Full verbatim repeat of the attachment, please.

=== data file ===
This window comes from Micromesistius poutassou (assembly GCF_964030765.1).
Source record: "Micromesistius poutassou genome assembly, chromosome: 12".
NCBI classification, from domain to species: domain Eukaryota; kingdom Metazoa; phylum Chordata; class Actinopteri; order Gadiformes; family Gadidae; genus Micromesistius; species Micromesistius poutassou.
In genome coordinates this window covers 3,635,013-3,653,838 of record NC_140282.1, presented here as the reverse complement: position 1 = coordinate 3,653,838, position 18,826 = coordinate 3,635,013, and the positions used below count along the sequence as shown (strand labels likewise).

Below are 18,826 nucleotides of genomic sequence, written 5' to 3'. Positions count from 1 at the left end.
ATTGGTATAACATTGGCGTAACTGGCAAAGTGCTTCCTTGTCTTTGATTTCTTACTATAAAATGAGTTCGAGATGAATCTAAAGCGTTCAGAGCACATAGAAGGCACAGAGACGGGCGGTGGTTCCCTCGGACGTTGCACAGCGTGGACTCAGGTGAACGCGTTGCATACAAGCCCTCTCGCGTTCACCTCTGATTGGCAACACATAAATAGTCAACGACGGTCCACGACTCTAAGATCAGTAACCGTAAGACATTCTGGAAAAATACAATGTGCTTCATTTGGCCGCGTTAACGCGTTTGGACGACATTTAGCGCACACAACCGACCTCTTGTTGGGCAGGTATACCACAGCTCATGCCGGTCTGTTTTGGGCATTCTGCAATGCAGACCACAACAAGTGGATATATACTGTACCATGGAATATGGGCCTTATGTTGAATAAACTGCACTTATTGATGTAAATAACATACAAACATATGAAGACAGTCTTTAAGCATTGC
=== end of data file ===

This window comes from Micromesistius poutassou (assembly GCF_964030765.1).
Source record: "Micromesistius poutassou genome assembly, chromosome: 12".
NCBI classification, from domain to species: domain Eukaryota; kingdom Metazoa; phylum Chordata; class Actinopteri; order Gadiformes; family Gadidae; genus Micromesistius; species Micromesistius poutassou.
In genome coordinates this window covers 3,635,013-3,653,838 of record NC_140282.1, presented here as the reverse complement: position 1 = coordinate 3,653,838, position 18,826 = coordinate 3,635,013, and the positions used below count along the sequence as shown (strand labels likewise).

Below are 18,826 nucleotides of genomic sequence, written 5' to 3'. Positions count from 1 at the left end.
ATTGGTATAACATTGGCGTAACTGGCAAAGTGCTTCCTTGTCTTTGATTTCTTACTATAAAATGAGTTCGAGATGAATCTAAAGCGTTCAGAGCACATAGAAGGCACAGAGACGGGCGGTGGTTCCCTCGGACGTTGCACAGCGTGGACTCAGGTGAACGCGTTGCATACAAGCCCTCTCGCGTTCACCTCTGATTGGCAACACATAAATAGTCAACGACGGTCCACGACTCTAAGATCAGTAACCGTAAGACATTCTGGAAAAATACAATGTGCTTCATTTGGCCGCGTTAACGCGTTTGGACGACATTTAGCGCACACAACCGACCTCTTGTTGGGCAGGTATACCACAGCTCATGCCGGTCTGTTTTGGGCATTCTGCAATGCAGACCACAACAAGTGGATATATACTGTACCATGGAATATGGGCCTTATGTTGAATAAACTGCACTTATTGATGTAAATAACATACAAACATATGAAGACAGTCTTTAAGCATTGC